This is the first book on climate change denial and lobbying that combines the ideology of denial and the role of anthropocentrism in the study of interest groups and communication strategy.
Climate Change Denial and Public Relations: Strategic Communication and Interest Groups in Climate Inaction is a critical approach to climate change denial from a strategic communication perspective. The book aims to provide an in-depth analysis of how strategic communication by interest groups is contributing to climate change inaction. It does this from a multidisciplinary perspective that expands the usual approach of climate change denialism and introduces a critical reflection on the roots of the problem, including the ethics of the denialist ideology and the rhetoric and role of climate change advocacy. Topics addressed include the power of persuasive narratives and discourses constructed to support climate inaction by lobbies and think tanks, the dominant human supremacist view and the patriarchal roots of denialists and advocates of climate change alike, the knowledge coalitions of the climate think tank networks, the denial strategies related to climate change of the nuclear, oil, and agrifood lobbies, the role of public relations firms, the anthropocentric roots of public relations, taboo topics such as human overpopulation and meat-eating, and the technological myth.
This unique volume is recommended reading for students and scholars of communication and public relations.
List of Illustrations
About the Editors
Notes on Contributors
Núria Almiron and Jordi Xifra
PART I: Ethics and Anthropocentrism in Climate Change Denial and Public Relations
1. Rethinking the Ethical Challenge in Climate Change Lobbying: A Discussion of Ideological Denial.
2. The Anthropocentric Roots of Public Relations: A (Pre)historical Approach and Ontological Consideration.
3. An Ecofeminist Analysis of Worldviews and Climate Change Denial.
4. Why Environmentalism Cannot Beat Denialism: An Antispeciesist Approach to the Ethics of Climate Change.
Catia Faria and Eze Paez
5. The Elephant in the Room: The Role of Interest Groups in Creating and Sustaining the Population Taboo.
PART II: Theorizing the Story Line of Climate Change Denial
6. Talking about Climate Change: The Power of Narratives.
7. Climate Change Countermovement Organizations and Media Attention in the United States.
Maxwell Boykoff and Justin Farrell
8. Think Tank Networks and the Knowledge-Interest Nexus: The Case of Climate Change.
PART III: Lobbying for Denial in climate change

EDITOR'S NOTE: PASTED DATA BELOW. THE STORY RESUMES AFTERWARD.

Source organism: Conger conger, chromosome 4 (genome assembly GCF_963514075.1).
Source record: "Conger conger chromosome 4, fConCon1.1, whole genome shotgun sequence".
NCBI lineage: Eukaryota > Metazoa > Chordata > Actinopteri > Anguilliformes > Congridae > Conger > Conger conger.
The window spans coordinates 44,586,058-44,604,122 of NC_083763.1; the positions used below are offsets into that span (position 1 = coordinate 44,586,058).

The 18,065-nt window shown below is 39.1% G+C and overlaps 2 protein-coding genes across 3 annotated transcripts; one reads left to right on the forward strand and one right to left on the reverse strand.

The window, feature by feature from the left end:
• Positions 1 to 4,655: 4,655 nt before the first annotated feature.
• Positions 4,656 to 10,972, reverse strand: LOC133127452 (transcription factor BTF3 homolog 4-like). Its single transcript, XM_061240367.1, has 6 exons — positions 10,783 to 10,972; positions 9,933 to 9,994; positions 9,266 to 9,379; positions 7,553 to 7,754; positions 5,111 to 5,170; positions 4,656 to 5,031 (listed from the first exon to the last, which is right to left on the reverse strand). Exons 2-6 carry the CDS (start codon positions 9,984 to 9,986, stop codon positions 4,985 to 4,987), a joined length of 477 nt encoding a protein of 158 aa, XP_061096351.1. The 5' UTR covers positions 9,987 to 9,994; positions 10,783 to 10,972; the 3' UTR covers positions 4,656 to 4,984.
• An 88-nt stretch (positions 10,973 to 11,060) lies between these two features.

9. The Climate Smokescreen: The Public Relations Consultancies Working to Obstruct Greenhouse Gas Emissions Reductions in Europe – A Critical Approach.
Lucy Michaels and Katharina Ainger
10. "Cowgate": Meat Eating and Climate Change Denial.
11. "This Nagging Worry About the Carbon Dioxide Issue": Nuclear Denial and the Nuclear Renaissance Campaign.
Núria Almiron, Natalia Khozyainova, and Lluís Freixes
PART IV: Advocating Against Climate Change Denial
12. Fighting Climate Change Denial in the United States.
Luis E. Hestres
13. A Wicked Systems Approach to Climate Change Advocacy.
"Within books on climate change and environmental communication, Climate Change Denial and Public Relations is distinct in its interrogation of industry and government communication tactics that undermine the socio-political actions needed to reverse this climate crisis. The authors take an enlightened and inclusive approach by including free-living animals among the vulnerable stakeholders who deserve consideration and reparation for human-caused global warming." — Carrie P. Freeman, Assistant Professor of Communication, Georgia State University, USA
"Climate change denial has long been a barrier to effective carbon reduction policies, and the nature and sources of the 'denial machine' are receiving increasing attention. This important volume adds to our knowledge by exploring the ideologies and worldviews underlying denial, and particularly the agents responsible for formulating and communicating denial narratives. It is a strong addition to the literature." — Riley E. Dunlap, Regents Professor and Dresser Professor Emeritus, Oklahoma State University, USA